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Hospital-acquired infection rises as possible cause of newborns’ death

South Korea (The Korea Herald) -- Early investigations point to hospital-acquired infections as the possible cause of the mysterious deaths of four newborns at a local hospital in the span of just 80 minutes last week.

Medical staff at Ewha Womans University Medical Centre walk into a meeting with the families of the four infants who died in the hospital’s neonatal intensive care unit.

A DNA analysis conducted by Ewha Womans University Medical Centre, where the babies died on Saturday evening while being treated at the neonatal intensive care unit, found an identical type of Citrobacter freundii in three of the four victims. The hospital suspected contamination of injection tools or IV fluid.
Citrobacter freundii is a bacterium that is common in adults but can cause respiratory, urinary and blood infections in infants.
The Korea Centres for Disease Control and Prevention has also confirmed the finding.
An official from the KCDC told The Korea Herald that “several people carrying an identical DNA of bacterium means that the infections are highly likely to have occurred in an identical way.”
“Prematurely born babies, born between 34 and 37 weeks of pregnancy, have weakened immune systems and are more vulnerable to infections,” said a KCDC official, who declined to be named.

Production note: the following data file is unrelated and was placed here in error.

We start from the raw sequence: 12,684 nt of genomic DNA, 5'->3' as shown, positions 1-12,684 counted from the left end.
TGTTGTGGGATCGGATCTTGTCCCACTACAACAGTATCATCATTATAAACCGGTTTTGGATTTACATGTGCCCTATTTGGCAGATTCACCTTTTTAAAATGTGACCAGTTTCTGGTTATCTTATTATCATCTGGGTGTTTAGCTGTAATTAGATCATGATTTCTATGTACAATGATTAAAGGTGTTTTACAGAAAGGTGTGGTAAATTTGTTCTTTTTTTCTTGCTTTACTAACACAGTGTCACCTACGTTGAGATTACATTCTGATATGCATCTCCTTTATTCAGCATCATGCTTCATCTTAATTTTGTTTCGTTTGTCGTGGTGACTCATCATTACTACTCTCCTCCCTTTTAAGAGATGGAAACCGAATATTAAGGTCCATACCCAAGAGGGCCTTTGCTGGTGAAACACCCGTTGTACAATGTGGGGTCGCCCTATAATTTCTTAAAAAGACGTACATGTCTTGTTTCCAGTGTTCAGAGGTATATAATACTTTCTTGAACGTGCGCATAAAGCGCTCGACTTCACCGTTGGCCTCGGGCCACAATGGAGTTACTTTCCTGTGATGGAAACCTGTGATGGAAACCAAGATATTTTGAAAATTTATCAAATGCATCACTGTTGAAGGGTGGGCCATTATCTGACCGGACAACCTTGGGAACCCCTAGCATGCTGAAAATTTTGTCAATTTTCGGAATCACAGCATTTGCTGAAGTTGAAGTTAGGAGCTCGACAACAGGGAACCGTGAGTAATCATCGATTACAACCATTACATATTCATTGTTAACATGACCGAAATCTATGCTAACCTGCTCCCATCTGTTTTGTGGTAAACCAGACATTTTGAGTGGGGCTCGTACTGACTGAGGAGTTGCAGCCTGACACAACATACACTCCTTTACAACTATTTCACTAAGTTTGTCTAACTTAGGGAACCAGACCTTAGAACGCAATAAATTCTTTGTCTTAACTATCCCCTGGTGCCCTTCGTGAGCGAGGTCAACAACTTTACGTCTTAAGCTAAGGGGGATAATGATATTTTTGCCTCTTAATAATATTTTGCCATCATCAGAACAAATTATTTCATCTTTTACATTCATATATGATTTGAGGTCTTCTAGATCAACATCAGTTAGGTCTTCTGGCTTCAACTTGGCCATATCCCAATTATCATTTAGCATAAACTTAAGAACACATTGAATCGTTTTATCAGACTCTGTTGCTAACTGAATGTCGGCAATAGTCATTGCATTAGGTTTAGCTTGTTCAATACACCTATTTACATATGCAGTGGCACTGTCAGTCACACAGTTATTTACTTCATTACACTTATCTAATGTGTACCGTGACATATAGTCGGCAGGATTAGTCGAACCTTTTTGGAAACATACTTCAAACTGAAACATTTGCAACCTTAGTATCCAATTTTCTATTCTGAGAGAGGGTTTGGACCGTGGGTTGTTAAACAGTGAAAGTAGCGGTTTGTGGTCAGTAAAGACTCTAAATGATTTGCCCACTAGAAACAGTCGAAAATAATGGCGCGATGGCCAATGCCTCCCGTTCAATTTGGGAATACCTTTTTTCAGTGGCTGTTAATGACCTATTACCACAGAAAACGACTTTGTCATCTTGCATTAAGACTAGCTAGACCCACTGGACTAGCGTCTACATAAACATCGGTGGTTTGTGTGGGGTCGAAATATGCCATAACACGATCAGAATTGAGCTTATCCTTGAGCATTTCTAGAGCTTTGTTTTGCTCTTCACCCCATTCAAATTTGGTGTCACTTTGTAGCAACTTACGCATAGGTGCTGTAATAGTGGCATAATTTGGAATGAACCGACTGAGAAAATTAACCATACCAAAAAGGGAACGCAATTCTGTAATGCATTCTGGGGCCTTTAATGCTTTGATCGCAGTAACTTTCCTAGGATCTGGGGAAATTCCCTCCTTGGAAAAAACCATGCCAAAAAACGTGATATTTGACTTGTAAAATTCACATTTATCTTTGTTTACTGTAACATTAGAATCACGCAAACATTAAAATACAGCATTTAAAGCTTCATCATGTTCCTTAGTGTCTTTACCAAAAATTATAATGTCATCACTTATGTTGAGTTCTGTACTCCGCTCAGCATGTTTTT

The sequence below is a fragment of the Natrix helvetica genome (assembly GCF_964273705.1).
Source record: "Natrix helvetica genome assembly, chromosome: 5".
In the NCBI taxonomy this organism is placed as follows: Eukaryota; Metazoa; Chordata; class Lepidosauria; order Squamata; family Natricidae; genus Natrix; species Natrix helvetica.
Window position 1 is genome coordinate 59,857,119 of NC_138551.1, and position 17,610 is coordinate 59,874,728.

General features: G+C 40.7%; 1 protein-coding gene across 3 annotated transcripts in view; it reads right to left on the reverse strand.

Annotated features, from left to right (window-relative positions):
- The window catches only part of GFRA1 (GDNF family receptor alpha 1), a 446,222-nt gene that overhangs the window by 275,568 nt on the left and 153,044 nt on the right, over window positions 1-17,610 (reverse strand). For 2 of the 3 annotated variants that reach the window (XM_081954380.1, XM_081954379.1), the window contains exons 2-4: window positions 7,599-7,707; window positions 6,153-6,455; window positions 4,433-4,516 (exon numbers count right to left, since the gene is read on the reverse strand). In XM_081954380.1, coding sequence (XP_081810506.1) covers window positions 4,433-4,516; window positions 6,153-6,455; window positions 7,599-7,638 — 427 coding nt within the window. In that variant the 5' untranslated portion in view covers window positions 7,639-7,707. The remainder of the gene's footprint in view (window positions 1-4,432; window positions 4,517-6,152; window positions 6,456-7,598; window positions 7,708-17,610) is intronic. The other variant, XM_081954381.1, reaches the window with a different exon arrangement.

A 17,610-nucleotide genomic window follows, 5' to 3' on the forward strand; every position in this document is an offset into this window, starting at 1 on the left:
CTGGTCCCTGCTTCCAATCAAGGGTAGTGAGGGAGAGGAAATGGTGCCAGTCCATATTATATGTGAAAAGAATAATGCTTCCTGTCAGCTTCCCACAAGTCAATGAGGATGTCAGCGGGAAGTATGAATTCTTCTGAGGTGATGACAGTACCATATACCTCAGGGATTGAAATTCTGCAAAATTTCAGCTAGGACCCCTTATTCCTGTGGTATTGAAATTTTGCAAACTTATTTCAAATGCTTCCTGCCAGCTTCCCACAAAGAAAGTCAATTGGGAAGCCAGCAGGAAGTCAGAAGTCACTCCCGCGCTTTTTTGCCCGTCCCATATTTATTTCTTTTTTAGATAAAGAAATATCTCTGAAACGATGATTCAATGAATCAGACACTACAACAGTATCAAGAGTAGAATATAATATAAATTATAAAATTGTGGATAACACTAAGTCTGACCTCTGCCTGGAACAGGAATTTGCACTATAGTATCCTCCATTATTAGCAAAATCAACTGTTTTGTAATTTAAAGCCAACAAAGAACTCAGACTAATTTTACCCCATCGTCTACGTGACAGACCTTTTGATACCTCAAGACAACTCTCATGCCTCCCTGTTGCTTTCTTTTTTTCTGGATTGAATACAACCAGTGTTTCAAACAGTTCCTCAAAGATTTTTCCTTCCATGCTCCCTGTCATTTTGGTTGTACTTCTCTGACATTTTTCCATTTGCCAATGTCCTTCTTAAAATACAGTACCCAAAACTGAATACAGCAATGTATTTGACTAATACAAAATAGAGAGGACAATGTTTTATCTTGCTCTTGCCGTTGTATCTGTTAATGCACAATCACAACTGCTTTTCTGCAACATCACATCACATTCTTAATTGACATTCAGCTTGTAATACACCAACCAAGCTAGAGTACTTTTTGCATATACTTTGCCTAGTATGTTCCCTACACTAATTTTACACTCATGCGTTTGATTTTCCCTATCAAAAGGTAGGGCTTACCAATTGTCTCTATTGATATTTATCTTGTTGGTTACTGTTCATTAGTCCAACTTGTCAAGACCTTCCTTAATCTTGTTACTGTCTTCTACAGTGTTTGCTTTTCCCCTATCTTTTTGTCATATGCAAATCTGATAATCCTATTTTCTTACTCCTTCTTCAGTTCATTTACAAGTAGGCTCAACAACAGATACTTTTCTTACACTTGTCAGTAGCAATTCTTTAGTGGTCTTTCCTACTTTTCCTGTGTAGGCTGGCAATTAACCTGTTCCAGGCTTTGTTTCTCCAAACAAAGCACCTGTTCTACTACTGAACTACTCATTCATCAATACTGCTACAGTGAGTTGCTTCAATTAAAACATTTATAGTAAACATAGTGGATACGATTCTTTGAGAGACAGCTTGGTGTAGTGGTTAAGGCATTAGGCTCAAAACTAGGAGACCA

Health authorities also suspect that the newborns were infected via contact with medical personnel or through medical appliances.
The four deceased were from the same section of the intensive care unit, where a total of 16 premature babies were in incubators at that time. Three of the four were in the same row and the other was in the next row in a section of the same unit. Each row has three incubators and each section has two rows.
Regarding the hospital’s internal investigation results that said injection tools or IV fluid were most likely responsible for the babies’ sudden deaths, investigators from Seoul Metropolitan Police Agency said it is “too early to confirm.”
After eight hours of search and seizure, Police finished searching the premises of Ewha Womans University Medical Centre at around 10:30 p.m. on Tuesday, and secured potential evidence including incubators, medicators, injection tools and medical records, the agency said.


(Latest Update
December 21,
2017)


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